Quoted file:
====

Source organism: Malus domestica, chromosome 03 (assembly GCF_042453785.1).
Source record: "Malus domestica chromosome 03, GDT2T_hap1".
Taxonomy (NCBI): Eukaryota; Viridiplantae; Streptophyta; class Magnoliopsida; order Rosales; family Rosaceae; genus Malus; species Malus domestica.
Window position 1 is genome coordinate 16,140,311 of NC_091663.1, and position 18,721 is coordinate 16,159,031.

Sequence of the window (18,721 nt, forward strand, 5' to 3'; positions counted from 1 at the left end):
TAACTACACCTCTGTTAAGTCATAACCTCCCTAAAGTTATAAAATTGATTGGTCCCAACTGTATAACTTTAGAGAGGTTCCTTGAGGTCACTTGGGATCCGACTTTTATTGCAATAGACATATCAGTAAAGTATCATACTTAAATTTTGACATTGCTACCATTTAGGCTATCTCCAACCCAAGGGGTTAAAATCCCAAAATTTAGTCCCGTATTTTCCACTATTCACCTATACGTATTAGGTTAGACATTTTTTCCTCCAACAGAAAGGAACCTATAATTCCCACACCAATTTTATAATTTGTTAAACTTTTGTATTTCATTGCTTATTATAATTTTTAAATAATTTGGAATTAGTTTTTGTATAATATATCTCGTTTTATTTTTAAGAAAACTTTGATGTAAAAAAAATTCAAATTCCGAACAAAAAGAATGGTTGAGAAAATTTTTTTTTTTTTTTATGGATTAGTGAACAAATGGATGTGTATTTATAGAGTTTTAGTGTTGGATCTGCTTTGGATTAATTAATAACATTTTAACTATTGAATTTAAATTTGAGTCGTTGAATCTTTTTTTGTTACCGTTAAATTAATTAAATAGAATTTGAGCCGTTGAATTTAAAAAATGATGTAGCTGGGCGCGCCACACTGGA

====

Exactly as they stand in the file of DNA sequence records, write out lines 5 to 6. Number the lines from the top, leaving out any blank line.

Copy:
Sequence of the window (18,721 nt, forward strand, 5' to 3'; positions counted from 1 at the left end):
TAACTACACCTCTGTTAAGTCATAACCTCCCTAAAGTTATAAAATTGATTGGTCCCAACTGTATAACTTTAGAGAGGTTCCTTGAGGTCACTTGGGATCCGACTTTTATTGCAATAGACATATCAGTAAAGTATCATACTTAAATTTTGACATTGCTACCATTTAGGCTATCTCCAACCCAAGGGGTTAAAATCCCAAAATTTAGTCCCGTATTTTCCACTATTCACCTATACGTATTAGGTTAGACATTTTTTCCTCCAACAGAAAGGAACCTATAATTCCCACACCAATTTTATAATTTGTTAAACTTTTGTATTTCATTGCTTATTATAATTTTTAAATAATTTGGAATTAGTTTTTGTATAATATATCTCGTTTTATTTTTAAGAAAACTTTGATGTAAAAAAAATTCAAATTCCGAACAAAAAGAATGGTTGAGAAAATTTTTTTTTTTTTTTATGGATTAGTGAACAAATGGATGTGTATTTATAGAGTTTTAGTGTTGGATCTGCTTTGGATTAATTAATAACATTTTAACTATTGAATTTAAATTTGAGTCGTTGAATCTTTTTTTGTTACCGTTAAATTAATTAAATAGAATTTGAGCCGTTGAATTTAAAAAATGATGTAGCTGGGCGCGCCACACTGGA